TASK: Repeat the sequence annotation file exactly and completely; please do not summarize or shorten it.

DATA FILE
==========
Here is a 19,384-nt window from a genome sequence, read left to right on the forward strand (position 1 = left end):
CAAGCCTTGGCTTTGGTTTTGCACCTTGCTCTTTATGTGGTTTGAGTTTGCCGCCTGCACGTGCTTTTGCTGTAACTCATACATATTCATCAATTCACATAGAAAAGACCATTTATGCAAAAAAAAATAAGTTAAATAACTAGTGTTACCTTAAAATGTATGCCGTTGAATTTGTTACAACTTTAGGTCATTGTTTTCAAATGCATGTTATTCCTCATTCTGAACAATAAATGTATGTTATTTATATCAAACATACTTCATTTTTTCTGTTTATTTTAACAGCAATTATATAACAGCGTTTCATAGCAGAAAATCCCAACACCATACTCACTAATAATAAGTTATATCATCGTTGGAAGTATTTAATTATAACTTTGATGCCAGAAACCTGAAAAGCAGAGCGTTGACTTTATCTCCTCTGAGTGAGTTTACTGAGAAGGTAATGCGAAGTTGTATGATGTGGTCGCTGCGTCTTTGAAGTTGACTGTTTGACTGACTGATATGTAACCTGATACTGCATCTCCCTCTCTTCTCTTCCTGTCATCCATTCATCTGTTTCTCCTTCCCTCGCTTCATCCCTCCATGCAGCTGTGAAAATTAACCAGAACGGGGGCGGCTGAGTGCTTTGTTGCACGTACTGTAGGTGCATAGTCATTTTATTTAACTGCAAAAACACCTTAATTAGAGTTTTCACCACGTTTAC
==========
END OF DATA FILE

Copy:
Here is a 19,384-nt window from a genome sequence, read left to right on the forward strand (position 1 = left end):
CAAGCCTTGGCTTTGGTTTTGCACCTTGCTCTTTATGTGGTTTGAGTTTGCCGCCTGCACGTGCTTTTGCTGTAACTCATACATATTCATCAATTCACATAGAAAAGACCATTTATGCAAAAAAAAATAAGTTAAATAACTAGTGTTACCTTAAAATGTATGCCGTTGAATTTGTTACAACTTTAGGTCATTGTTTTCAAATGCATGTTATTCCTCATTCTGAACAATAAATGTATGTTATTTATATCAAACATACTTCATTTTTTCTGTTTATTTTAACAGCAATTATATAACAGCGTTTCATAGCAGAAAATCCCAACACCATACTCACTAATAATAAGTTATATCATCGTTGGAAGTATTTAATTATAACTTTGATGCCAGAAACCTGAAAAGCAGAGCGTTGACTTTATCTCCTCTGAGTGAGTTTACTGAGAAGGTAATGCGAAGTTGTATGATGTGGTCGCTGCGTCTTTGAAGTTGACTGTTTGACTGACTGATATGTAACCTGATACTGCATCTCCCTCTCTTCTCTTCCTGTCATCCATTCATCTGTTTCTCCTTCCCTCGCTTCATCCCTCCATGCAGCTGTGAAAATTAACCAGAACGGGGGCGGCTGAGTGCTTTGTTGCACGTACTGTAGGTGCATAGTCATTTTATTTAACTGCAAAAACACCTTAATTAGAGTTTTCACCACGTTTAC